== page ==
Uncharted territory
Image courtesy of Daniel Fernando, Manta Trust

Five hundred kilometres south of the Maldives, in the heart of British Indian Ocean territory, you’ll find the Chagos Archipelago.

Home to the largest ‘no-take’ Marine Protected Area in the world, spanning an area the size of France, it is famed for the pristine coral reefs that fringe the 60 or so islands and a diverse marine ecosystem, most notably the sharks and rays that provide the National Geographic glamour. But very little is known about the oceanography of the region and the reasons it supports such an abundance of marine life.


So when two academics in the School of Biological and Marine Sciences were presented with an opportunity through the Marine Institute to join a select group of scientists on a research trip funded by the Bertarelli Foundation and the Foreign and Commonwealth Office, they were only too happy to sign up.

“At the risk of cliché, this was a once-in-a-lifetime opportunity to visit an uncharted territory and be the first to collect a continuous time-series of measurements,” said Dr Phil Hosegood, Lecturer in Physical Oceanography. “We know so very little about the oceanography of this pristine environment, so this was a chance to begin to build an understanding of how physical processes like ocean currents are contributing to one of the most diverse and abundant ecosystems on the planet.”

Phil, and Dr Kate Adams, a postdoctoral researcher who joined the University from Oregon State in October 2014, flew out in January to join 12 scientists from a new Chagosfocused research consortium represented by a range of international organisations such as the Zoological Society of London and the University of Western Australia – each researching a different scientific discipline, from acoustic mapping of zooplankton to manta ray tagging. They then departed from the United States’ military base Diego Garcia on their ‘research vessel’ – the patrol ship that monitors the area for illegal fishing.

“The biggest challenge was that the ship was not designed for research,” said Kate. “Phil and I were working underneath the exhaust stacks and next to the welding table, so we were dealing with 40 degree heat and having to wear ear plugs.”
“It was nothing that a few ratchet clamps and cable ties couldn’t fix,” added Phil. “And while it was certainly a challenge to work around so many other people, we often had the run of the ship at night and received tremendous support from the ship’s crew.”

While collecting measurements throughout the archipelago, they were especially interested in the edge of a seamount, a 100-metre deep area where previous measurements have shown huge aggregations of fish and an abundance of sharks. They deployed a range of sensors and acoustic devices to measure water currents, temperature, salinity and turbulence to identify the processes responsible for creating such a rich and abundant ecosystem over the seamount. This included a Minibat – a vehicle towed behind the boat that undulates between the surface and a programmed depth – which helped them look for evidence of periodic ‘up-wellings’ of cold, nutrient-rich water from the deep ocean onto the seamount plateau, where the sunlight might trigger photosynthesis and plankton blooms. They also used the holographic camera designed by colleague Dr Alex Nimmo-Smith to visualise zooplankton in the water, the results of which provided insight on the feeding habits of the manta rays.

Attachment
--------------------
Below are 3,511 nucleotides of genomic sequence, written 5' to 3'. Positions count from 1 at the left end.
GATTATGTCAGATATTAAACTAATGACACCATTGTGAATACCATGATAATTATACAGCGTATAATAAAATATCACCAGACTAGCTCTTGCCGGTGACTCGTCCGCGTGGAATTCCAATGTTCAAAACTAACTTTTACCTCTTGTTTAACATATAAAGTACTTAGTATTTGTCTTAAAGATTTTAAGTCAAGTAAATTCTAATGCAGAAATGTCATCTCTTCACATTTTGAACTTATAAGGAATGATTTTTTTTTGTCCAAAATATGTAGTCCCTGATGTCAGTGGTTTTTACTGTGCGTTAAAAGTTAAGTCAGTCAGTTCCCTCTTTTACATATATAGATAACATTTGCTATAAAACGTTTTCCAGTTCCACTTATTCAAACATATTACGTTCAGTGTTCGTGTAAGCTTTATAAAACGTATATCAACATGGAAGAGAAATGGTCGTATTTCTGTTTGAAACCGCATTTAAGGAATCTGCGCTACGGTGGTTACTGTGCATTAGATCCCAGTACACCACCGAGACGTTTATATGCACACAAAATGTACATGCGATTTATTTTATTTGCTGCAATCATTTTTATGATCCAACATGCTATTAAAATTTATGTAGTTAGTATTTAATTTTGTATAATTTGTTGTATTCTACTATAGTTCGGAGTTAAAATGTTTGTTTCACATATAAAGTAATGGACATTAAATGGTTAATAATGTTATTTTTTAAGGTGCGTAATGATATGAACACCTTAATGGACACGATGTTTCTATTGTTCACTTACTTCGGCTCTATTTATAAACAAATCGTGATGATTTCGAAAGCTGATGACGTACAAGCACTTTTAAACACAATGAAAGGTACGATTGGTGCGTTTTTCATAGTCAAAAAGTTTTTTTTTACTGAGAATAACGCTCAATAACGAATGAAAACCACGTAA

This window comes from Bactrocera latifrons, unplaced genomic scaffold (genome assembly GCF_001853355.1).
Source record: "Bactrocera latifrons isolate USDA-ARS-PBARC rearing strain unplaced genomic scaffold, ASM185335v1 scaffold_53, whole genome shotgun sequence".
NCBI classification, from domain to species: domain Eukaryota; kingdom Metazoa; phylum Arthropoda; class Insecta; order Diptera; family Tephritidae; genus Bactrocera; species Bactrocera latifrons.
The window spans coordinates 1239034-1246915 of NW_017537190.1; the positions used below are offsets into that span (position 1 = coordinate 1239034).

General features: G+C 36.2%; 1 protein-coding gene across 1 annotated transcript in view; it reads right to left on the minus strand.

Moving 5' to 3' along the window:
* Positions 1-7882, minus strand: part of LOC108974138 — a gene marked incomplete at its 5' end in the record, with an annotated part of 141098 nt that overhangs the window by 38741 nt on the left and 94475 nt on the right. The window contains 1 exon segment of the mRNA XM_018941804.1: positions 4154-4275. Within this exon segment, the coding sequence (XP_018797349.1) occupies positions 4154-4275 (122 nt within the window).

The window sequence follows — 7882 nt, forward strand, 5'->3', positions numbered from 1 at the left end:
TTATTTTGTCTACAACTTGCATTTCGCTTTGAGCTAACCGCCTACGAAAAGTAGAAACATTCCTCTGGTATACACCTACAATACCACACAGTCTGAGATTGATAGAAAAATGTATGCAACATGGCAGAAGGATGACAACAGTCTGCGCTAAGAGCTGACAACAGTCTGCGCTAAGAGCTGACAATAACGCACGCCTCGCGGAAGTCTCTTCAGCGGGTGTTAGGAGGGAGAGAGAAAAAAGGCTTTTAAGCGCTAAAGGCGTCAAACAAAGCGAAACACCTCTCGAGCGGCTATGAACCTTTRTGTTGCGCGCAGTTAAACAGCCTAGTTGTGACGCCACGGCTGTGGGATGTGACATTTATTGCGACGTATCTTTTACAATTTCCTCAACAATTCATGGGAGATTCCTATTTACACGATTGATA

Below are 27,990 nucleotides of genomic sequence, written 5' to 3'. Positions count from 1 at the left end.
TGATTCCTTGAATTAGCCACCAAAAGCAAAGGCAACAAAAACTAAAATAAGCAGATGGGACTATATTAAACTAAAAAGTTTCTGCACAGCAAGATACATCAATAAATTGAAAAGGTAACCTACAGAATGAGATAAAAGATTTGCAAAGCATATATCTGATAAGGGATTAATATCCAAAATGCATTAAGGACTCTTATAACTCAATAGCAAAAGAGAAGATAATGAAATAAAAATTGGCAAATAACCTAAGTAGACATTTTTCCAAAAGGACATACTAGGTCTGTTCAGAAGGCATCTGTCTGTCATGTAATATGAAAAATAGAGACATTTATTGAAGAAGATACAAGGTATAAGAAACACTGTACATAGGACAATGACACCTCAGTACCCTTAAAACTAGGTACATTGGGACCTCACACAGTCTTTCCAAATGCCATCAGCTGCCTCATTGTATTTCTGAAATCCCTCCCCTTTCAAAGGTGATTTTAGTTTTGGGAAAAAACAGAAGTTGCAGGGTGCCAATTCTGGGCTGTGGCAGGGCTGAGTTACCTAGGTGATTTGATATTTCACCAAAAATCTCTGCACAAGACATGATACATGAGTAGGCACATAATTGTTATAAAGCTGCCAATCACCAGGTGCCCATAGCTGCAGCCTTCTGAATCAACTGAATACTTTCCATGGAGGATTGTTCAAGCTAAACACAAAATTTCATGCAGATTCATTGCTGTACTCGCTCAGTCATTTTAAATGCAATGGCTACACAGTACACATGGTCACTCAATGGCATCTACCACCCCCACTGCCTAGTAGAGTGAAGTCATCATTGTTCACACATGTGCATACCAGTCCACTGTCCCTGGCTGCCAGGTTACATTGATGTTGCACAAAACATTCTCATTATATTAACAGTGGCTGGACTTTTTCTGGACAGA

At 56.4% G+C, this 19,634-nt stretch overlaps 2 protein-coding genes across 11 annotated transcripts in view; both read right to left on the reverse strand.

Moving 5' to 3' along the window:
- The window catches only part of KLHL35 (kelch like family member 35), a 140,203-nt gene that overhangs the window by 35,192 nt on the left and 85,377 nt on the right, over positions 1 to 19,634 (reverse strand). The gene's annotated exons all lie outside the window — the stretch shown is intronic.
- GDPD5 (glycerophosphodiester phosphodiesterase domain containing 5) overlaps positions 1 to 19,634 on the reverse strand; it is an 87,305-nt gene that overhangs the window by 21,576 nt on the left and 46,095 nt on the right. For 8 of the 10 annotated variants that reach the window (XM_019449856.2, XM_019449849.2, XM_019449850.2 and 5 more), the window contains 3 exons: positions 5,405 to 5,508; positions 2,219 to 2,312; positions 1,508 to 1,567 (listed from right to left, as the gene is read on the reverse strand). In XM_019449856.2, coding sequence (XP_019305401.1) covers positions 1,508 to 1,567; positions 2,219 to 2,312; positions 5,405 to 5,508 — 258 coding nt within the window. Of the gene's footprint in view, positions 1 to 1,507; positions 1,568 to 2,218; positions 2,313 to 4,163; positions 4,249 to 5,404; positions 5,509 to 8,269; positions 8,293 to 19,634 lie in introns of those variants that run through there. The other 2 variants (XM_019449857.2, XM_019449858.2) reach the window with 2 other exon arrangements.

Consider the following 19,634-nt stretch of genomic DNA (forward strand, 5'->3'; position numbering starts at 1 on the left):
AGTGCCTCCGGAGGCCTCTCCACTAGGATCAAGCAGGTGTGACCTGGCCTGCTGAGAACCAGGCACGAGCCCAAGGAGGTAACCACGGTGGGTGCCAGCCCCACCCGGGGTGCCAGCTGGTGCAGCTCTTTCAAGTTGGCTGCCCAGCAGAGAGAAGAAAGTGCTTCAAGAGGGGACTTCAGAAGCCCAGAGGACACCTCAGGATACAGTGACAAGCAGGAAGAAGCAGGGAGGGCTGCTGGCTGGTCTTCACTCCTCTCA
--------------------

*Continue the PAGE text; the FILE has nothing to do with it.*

“We had the opportunity to get into the water and help the Manta Trust with the tagging and filming that they were doing,” said Kate. “They successfully tagged five, and added 26 to their index through photo identification. And swimming with mantas was a truly awesome experience. They seemed completely unfazed by our presence and were sometimes just an arm’s reach away. The mantas would emerge from the deep water, swim to within a metre or two of the surface, then roll backwards and continue rolling like this over and over again while they filtered the plankton.”

And it was not just manta rays that they had a close encounter with – there were some other, toothier species as well.

“Being with sharks was great from my perspective,” said Phil. “I’d never swum with them before but I approached it as though I was dealing with a dog – don’t be nervous and if in doubt, swim hard at them to scare them off!”

They also had the opportunity to visit some of the islands and learn more about their history, including seeing the remains of buildings used by the Chagossians before they were ‘evacuated’ in the 1970s and relocated thousands of miles away. As is the policy for such cruises, a Chagossian descendant was on the trip with them.

“It was very eerie,” said Phil. “The buildings are still there, slowly being reclaimed by nature, and housing only these huge coconut crabs. Hopefully the body of work that comes out of this trip – and we’re currently writing a number of research papers – will go towards developing a better understanding of the impact of the MPA, so that the future of the islands can at least be discussed in a more informed manner from an ecological perspective.”

Phil is now writing proposals to NERC to undertake further research in the Indian Ocean, and following the success of this expedition, the marine physics team’s capability will be part of discussions on how Plymouth University can support a long-term international programme of research in Chagos.

It’s wonderful that researchers from the Marine Institute in Plymouth, a city of which I have fond memories, were able to join this expedition.

We’re delighted that Phil and Kate are both furthering our knowledge of Chagos – one of the world’s most incredible places – and helping to protect the oceans for future generations.

Ernesto Bertarelli, Chair of the Bertarelli Foundation

Bertarelli Foundation website

Image courtesy of Daniel Fernando, Manta Trust